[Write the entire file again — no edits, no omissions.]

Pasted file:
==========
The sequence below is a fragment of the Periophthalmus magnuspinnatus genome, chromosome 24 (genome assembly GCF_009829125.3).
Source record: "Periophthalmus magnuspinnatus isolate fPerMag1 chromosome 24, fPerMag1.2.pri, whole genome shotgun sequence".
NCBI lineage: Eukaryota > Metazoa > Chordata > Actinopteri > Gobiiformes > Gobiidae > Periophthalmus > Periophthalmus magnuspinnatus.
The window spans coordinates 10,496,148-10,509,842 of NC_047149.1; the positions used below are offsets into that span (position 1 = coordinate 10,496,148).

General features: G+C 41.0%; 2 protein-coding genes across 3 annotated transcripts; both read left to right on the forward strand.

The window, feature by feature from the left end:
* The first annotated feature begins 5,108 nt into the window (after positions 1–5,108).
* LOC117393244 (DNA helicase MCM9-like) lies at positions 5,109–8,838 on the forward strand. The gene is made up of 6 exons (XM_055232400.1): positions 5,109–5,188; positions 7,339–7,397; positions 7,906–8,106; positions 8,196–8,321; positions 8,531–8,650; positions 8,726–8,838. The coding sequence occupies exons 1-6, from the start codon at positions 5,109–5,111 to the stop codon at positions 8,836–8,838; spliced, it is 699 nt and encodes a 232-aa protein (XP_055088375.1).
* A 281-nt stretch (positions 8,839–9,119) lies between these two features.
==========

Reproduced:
The sequence below is a fragment of the Periophthalmus magnuspinnatus genome, chromosome 24 (genome assembly GCF_009829125.3).
Source record: "Periophthalmus magnuspinnatus isolate fPerMag1 chromosome 24, fPerMag1.2.pri, whole genome shotgun sequence".
NCBI lineage: Eukaryota > Metazoa > Chordata > Actinopteri > Gobiiformes > Gobiidae > Periophthalmus > Periophthalmus magnuspinnatus.
The window spans coordinates 10,496,148-10,509,842 of NC_047149.1; the positions used below are offsets into that span (position 1 = coordinate 10,496,148).

General features: G+C 41.0%; 2 protein-coding genes across 3 annotated transcripts; both read left to right on the forward strand.

The window, feature by feature from the left end:
* The first annotated feature begins 5,108 nt into the window (after positions 1–5,108).
* LOC117393244 (DNA helicase MCM9-like) lies at positions 5,109–8,838 on the forward strand. The gene is made up of 6 exons (XM_055232400.1): positions 5,109–5,188; positions 7,339–7,397; positions 7,906–8,106; positions 8,196–8,321; positions 8,531–8,650; positions 8,726–8,838. The coding sequence occupies exons 1-6, from the start codon at positions 5,109–5,111 to the stop codon at positions 8,836–8,838; spliced, it is 699 nt and encodes a 232-aa protein (XP_055088375.1).
* A 281-nt stretch (positions 8,839–9,119) lies between these two features.